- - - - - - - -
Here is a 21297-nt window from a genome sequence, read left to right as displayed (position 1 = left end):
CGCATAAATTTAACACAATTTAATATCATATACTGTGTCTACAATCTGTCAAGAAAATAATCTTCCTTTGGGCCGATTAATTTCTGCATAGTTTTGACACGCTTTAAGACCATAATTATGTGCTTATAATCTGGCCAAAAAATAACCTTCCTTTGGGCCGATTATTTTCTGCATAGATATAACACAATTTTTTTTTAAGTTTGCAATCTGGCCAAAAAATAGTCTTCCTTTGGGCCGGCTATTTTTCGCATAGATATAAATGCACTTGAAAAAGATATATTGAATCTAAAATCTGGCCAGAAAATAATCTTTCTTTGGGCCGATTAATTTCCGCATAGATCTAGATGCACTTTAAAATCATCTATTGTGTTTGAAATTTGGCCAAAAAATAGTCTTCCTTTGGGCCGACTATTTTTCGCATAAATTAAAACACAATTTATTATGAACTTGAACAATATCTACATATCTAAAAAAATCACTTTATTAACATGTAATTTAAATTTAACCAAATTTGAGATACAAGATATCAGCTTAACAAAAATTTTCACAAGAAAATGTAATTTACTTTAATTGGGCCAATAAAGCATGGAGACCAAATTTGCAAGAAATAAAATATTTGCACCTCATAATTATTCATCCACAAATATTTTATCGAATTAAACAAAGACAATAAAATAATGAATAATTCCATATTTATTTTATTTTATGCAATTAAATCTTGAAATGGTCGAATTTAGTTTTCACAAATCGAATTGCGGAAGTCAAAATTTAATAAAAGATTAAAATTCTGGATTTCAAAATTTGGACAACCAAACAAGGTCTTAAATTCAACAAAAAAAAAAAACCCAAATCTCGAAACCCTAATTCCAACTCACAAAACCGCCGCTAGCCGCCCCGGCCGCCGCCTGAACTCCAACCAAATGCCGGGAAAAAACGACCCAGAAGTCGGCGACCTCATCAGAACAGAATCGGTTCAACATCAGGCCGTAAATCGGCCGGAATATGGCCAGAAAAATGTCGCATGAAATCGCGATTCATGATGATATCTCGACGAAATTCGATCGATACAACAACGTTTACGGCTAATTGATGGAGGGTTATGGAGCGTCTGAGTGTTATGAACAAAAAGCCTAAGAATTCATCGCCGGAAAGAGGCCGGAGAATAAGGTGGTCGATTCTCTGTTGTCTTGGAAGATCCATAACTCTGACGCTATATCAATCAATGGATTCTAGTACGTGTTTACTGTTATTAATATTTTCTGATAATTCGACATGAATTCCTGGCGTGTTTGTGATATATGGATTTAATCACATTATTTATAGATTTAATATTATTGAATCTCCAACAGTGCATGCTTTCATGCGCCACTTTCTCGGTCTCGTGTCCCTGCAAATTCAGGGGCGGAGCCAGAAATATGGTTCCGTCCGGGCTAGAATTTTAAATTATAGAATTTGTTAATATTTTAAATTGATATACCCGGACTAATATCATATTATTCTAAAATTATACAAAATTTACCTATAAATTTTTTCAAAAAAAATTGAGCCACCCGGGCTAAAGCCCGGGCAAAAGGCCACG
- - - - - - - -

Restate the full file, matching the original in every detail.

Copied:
Here is a 21297-nt window from a genome sequence, read left to right as displayed (position 1 = left end):
CGCATAAATTTAACACAATTTAATATCATATACTGTGTCTACAATCTGTCAAGAAAATAATCTTCCTTTGGGCCGATTAATTTCTGCATAGTTTTGACACGCTTTAAGACCATAATTATGTGCTTATAATCTGGCCAAAAAATAACCTTCCTTTGGGCCGATTATTTTCTGCATAGATATAACACAATTTTTTTTTAAGTTTGCAATCTGGCCAAAAAATAGTCTTCCTTTGGGCCGGCTATTTTTCGCATAGATATAAATGCACTTGAAAAAGATATATTGAATCTAAAATCTGGCCAGAAAATAATCTTTCTTTGGGCCGATTAATTTCCGCATAGATCTAGATGCACTTTAAAATCATCTATTGTGTTTGAAATTTGGCCAAAAAATAGTCTTCCTTTGGGCCGACTATTTTTCGCATAAATTAAAACACAATTTATTATGAACTTGAACAATATCTACATATCTAAAAAAATCACTTTATTAACATGTAATTTAAATTTAACCAAATTTGAGATACAAGATATCAGCTTAACAAAAATTTTCACAAGAAAATGTAATTTACTTTAATTGGGCCAATAAAGCATGGAGACCAAATTTGCAAGAAATAAAATATTTGCACCTCATAATTATTCATCCACAAATATTTTATCGAATTAAACAAAGACAATAAAATAATGAATAATTCCATATTTATTTTATTTTATGCAATTAAATCTTGAAATGGTCGAATTTAGTTTTCACAAATCGAATTGCGGAAGTCAAAATTTAATAAAAGATTAAAATTCTGGATTTCAAAATTTGGACAACCAAACAAGGTCTTAAATTCAACAAAAAAAAAAAACCCAAATCTCGAAACCCTAATTCCAACTCACAAAACCGCCGCTAGCCGCCCCGGCCGCCGCCTGAACTCCAACCAAATGCCGGGAAAAAACGACCCAGAAGTCGGCGACCTCATCAGAACAGAATCGGTTCAACATCAGGCCGTAAATCGGCCGGAATATGGCCAGAAAAATGTCGCATGAAATCGCGATTCATGATGATATCTCGACGAAATTCGATCGATACAACAACGTTTACGGCTAATTGATGGAGGGTTATGGAGCGTCTGAGTGTTATGAACAAAAAGCCTAAGAATTCATCGCCGGAAAGAGGCCGGAGAATAAGGTGGTCGATTCTCTGTTGTCTTGGAAGATCCATAACTCTGACGCTATATCAATCAATGGATTCTAGTACGTGTTTACTGTTATTAATATTTTCTGATAATTCGACATGAATTCCTGGCGTGTTTGTGATATATGGATTTAATCACATTATTTATAGATTTAATATTATTGAATCTCCAACAGTGCATGCTTTCATGCGCCACTTTCTCGGTCTCGTGTCCCTGCAAATTCAGGGGCGGAGCCAGAAATATGGTTCCGTCCGGGCTAGAATTTTAAATTATAGAATTTGTTAATATTTTAAATTGATATACCCGGACTAATATCATATTATTCTAAAATTATACAAAATTTACCTATAAATTTTTTCAAAAAAAATTGAGCCACCCGGGCTAAAGCCCGGGCAAAAGGCCACG